Scripture’s good news is of “great joy,” not “great duty.”
Mike Mason writes, “No one would become a Christian if this hard decision were not accompanied by stupendous joy.”
The Puritans, never accused of being trendy, talked a great deal about Christian happiness. Scottish theologian Samuel Rutherford (1600–1661) wrote to Lady Kenmure, “I have neither tongue nor pen to express to you the happiness of such as are in Christ.”
Baptist pastor Octavius Winslow (1808–1878) said, “The child of God is, from necessity, a joyful man. His sins are forgiven, his soul is justified, his person is adopted, his trials are blessings, his conflicts are victories, his death is immortality, his future is a heaven of inconceivable, unthought-of, untold, and endless blessedness—with such a God, such a Saviour, and such a hope, is he not, ought he not, to be a joyful man?” It was a rhetorical question—who could possibly have more reason to rejoice than one who knows Jesus?
When the gospel is viewed primarily as laying burdens and obligations on people, the Good News gets buried. Burdens and obligations are not good news; good news is about liberation, deliverance, newfound delight, and daily celebration. Sure, duty is real and the gospel calls us to a life of obedience, but it’s glad duty and joyful obedience.
There’s an age-old tradition of Christ-followers who have found their deepest happiness in their Lord. We should eagerly join them and say with English Puritan John Flavel (1627–1691), “Christ [is] the very essence of all delights and pleasures, the very soul and substance of them. As all the rivers are gathered into the ocean . . . so Christ is that ocean in which all true delights and pleasures meet.”
Growing in our happiness in Christ is a process.
The bride of Christ matures incrementally. As we “grow in the grace and knowledge of our Lord and Savior Jesus Christ” (2 Peter 3:18), we grow in joy.
Paul depicted the gradual process of growth in Christlikeness this way: “We all, who with unveiled faces contemplate the Lord’s glory, are being transformed into his image with ever-increasing glory, which comes from the Lord, who is the Spirit” (2 Corinthians 3:18, niv). With ever-increasing glory comes ever-increasing happiness in our Lord. Sin loses its hold on us—largely because we see the misery it brings. We begin to ask ourselves, “How could I believe for a moment that sin could bring me happiness?”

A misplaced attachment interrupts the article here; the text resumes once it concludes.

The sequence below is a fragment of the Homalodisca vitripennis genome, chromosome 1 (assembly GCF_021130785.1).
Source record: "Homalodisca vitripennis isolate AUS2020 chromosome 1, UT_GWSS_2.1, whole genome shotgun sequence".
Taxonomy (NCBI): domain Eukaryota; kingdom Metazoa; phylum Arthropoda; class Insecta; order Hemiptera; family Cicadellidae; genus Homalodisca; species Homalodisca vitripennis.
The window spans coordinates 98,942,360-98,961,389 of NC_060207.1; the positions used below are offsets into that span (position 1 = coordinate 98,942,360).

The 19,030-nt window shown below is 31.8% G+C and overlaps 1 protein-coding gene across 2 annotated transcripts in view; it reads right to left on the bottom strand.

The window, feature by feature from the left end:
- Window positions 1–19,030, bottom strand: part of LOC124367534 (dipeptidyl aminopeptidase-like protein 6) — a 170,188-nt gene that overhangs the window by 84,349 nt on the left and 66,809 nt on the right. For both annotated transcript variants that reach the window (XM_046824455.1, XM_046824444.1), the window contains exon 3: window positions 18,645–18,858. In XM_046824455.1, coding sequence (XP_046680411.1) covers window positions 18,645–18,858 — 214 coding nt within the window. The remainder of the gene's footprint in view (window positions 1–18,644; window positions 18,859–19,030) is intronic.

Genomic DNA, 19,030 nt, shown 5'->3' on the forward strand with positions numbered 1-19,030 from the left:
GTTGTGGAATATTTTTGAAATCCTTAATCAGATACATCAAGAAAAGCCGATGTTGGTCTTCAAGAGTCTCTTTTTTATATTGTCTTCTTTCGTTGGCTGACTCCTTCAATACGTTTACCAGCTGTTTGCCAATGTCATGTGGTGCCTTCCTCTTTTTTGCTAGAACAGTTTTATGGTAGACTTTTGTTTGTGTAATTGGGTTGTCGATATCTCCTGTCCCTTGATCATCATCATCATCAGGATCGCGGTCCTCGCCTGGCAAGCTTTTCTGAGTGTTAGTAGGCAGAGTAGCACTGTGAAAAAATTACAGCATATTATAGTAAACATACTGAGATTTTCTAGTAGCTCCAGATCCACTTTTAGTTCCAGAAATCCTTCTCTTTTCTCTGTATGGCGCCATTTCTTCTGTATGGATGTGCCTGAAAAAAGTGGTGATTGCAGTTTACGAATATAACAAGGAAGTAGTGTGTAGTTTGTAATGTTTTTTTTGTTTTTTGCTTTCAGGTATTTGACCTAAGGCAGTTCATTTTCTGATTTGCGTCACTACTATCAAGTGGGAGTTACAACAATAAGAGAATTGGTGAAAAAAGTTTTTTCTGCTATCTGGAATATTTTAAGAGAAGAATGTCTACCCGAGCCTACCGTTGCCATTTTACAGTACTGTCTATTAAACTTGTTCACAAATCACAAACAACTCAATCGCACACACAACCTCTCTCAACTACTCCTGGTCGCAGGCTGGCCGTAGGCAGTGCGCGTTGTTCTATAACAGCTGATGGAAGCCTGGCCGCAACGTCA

We also learn from adversity. When our perspective and our faith are put to the test, our happiness can flourish. That’s why so many passages surprise us by connecting rejoicing with trials (see James 1:2-4; 1 Peter 1:6-9; 2 Corinthians 8:2-3; Hebrews 10:34).
Our pursuit of genuine happiness in God honors Him.
When Puritan Jonathan Edwards was only nineteen years old, he made a resolution that speaks volumes: “Resolved, to endeavor to obtain for myself as much happiness in the other world as I possibly can, with all the power, might, vigour, and vehemence . . . I am capable of.”
Like most of the Puritans, Richard Sibbes did not demean the quest for happiness; rather, he saw Jesus as the proper object of that quest: “Only to a true Christian, by a supernatural light, is discovered both the right object, and the right way to felicity.”
In the movie The Stepford Wives, husbands program “perfect” wives. Of course, these robotic wives are perfect only in the sense that they do whatever their husbands want. But what any good man really desires is a relationship with a real person who responds out of heartfelt love and happiness. Fake, programmed love or happiness is empty—in fact, it’s unreal.
C. S. Lewis said, “The happiness which God designs for His higher creatures is the happiness of being freely, voluntarily united to Him and to each other in an ecstasy of love and delight compared with which the most rapturous love between a man and a woman on this earth is mere milk and water.”
God doesn’t force happiness on us. He invites us to enter His happiness and find it in Him.
By Randy Alcorn, Eternal Perspective Ministries, www.epm.org. Used with permission.